Timing is everything.

Written by Franck Bernard

When comedians imitate people or events for the sake of comedy it usually refers to fresh events or shall we call them: “buzz” events. Taking advantage of a situation to promote an agenda is not a new concept. Well, by doing so, it is easy to become an Internet phenomenon with only a few clicks and a great idea with the reach social media grants its user.

Some brands (even some non-profits) are masters at doing it on their social media platforms. And it pays off. However, trying to be trendy and to jump on any event can also ruin your reputation. There is no formula, only trial and error. But good taste and a good execution will rarely let you down.


  • The person in charge of Oreo’s social media took a bold initiative and tweeted this picture during the Superbowl’s blackout. It was an instant hit and got a lot of international attention in real time, and afterwards. It’s a great example of leading and following your guts. It would be surprising to hear that this community manager called his/her supervisor to get approval for this. It was a great judgement call, entertaining opportunism and perfect execution. 
  • The people at the Wake County SPCA had the idea to take advantage of an Internet trend to promote their services. While creating a Lipdub is not original -there has got to be at least 5 milion of them- they position themselves as leaders in the field of non-profits and pet adoption by doing it. Also, having pets in your video is always a big win for the Internet. The video got over 25 000 views and even made the news because they used an ABBA song and were asked to remove it by the band’s label. They removed the song, found a clever way to keep the video online while respecting the ban and succeeded at promoting their services to a broader audience. 
  • Sometimes, a comment or a request on your Facebook page can turn into an event of it’s own. And you can’t let it go unnoticed. When Samsung Canada got an interesting request from a consumer, they responded playfully and got a lot of attention for it. Instead of banking on the virality of the conversation itself, they took the lead and made sure they would publicize this “act of kindness” into bigger proportions. As you can see, the results were astonishing. Don’t be afraid to take the lead and push the envelope when it comes to customer/ donor/ fan satisfaction. It can go a long way.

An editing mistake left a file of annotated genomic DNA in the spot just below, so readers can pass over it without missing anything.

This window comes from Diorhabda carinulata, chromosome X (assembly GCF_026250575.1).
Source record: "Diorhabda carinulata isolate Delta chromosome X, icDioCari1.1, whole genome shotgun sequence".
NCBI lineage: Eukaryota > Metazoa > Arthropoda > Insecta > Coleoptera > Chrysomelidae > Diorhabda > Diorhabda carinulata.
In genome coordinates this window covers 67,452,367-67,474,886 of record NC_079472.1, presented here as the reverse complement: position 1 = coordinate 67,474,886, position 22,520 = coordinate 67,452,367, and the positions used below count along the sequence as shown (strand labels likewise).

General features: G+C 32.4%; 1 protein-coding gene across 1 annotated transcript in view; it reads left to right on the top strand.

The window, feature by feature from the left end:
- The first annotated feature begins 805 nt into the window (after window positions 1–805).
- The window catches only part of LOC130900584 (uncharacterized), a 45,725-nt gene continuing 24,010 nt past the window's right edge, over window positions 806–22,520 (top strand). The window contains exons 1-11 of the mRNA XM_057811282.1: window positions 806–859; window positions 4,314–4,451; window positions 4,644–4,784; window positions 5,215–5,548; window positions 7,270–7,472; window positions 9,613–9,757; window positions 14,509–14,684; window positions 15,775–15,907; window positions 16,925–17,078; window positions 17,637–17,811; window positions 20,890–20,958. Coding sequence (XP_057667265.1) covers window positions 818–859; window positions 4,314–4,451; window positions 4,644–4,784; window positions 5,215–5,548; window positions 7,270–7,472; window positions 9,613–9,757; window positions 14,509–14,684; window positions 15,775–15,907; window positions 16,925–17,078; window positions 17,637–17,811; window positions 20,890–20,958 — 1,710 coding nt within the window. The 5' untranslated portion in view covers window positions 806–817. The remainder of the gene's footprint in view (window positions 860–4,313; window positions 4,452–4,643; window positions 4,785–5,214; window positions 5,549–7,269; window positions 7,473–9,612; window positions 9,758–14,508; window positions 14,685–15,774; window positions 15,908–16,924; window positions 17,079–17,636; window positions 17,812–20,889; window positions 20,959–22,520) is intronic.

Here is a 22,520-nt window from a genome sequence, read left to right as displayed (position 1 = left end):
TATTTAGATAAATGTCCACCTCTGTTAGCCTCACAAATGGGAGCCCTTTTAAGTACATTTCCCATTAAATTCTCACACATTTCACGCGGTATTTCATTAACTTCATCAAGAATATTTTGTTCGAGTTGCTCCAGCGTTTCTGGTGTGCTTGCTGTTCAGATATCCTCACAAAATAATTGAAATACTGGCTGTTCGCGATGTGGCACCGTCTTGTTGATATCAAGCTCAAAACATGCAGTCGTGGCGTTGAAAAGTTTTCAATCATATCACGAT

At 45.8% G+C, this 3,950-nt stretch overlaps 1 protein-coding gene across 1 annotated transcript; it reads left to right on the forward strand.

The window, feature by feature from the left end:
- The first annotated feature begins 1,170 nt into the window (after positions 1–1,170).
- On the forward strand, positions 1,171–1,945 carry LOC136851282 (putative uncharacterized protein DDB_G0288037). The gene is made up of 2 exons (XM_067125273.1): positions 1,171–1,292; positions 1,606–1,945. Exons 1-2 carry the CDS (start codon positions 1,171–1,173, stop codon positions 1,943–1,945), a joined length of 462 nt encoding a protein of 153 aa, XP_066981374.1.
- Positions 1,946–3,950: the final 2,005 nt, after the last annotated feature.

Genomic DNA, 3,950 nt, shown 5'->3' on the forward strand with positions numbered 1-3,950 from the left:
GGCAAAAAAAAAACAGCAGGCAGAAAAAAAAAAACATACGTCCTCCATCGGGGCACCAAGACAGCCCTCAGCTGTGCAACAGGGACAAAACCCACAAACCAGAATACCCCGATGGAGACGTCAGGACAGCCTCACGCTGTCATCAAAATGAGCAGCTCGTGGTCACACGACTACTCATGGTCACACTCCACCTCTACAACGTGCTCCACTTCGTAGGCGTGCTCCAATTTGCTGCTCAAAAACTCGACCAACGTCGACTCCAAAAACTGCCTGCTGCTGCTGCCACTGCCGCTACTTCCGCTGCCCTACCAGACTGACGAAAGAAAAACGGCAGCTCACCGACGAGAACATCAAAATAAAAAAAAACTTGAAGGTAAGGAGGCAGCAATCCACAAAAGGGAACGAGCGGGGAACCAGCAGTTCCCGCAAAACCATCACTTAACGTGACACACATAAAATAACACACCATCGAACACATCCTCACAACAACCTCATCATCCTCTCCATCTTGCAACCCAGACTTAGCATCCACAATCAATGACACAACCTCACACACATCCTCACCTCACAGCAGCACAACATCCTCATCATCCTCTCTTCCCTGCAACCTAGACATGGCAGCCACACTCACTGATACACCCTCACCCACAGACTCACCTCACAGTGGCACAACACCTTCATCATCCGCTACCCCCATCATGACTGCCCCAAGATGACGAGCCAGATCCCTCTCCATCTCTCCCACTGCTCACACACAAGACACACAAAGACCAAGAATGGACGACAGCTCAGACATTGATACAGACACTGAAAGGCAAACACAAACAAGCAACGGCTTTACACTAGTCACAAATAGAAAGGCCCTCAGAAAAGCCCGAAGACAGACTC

• Recently the Internet has been flooded with Harlem Shake videos. A lot of brands, celebrities and even sports teams jumped on the bandwagon. However, some non-profits tried too but it didn’t go too well. Here is the Red Cross and a Dutch Parkinson’s Disease Foundations’ whack at it. While some may argue it got attention and that technically it makes it a successful ad, I must disagree. Yes it brought awareness to the cause these foundations fight but will it spur donations or give the organisation more credibility? I hardly think so. These are serious matters and to trivialise it with some doubtful associations is not helping.
  • The election of the new Pope had its share of coverage in the media. Instinctively, some brands tried to take advantage of it to promote their products or services. For example, Carl’s Jr, an American restaurant chain tweeted these awkward posts during the last day of the conclave. Again, it got a lot of media attention but the reception was mixed (to be polite). No one in the Twittosphere was impressed and while it may have made some headlines, it wasn’t for the best of reasons. In this case it might have hurt the brand more than it served it. 

Trial and error is far from being an exact science, but in the social media world, if you don’t try anything you won’t gain anything. If content or tweets are created with consistency, good taste and is aligned with your organisation’s positionning, you should fare well. Also, social media is great for the feedback it gives you. Don’t be afraid to respond to criticism or change your content if you see that it might have rubbed some people the wrong way by being poorly executed.

PS: This article is very biased and reflects personal opinions. We encourage you to leave a comment and discuss what you think of these executions.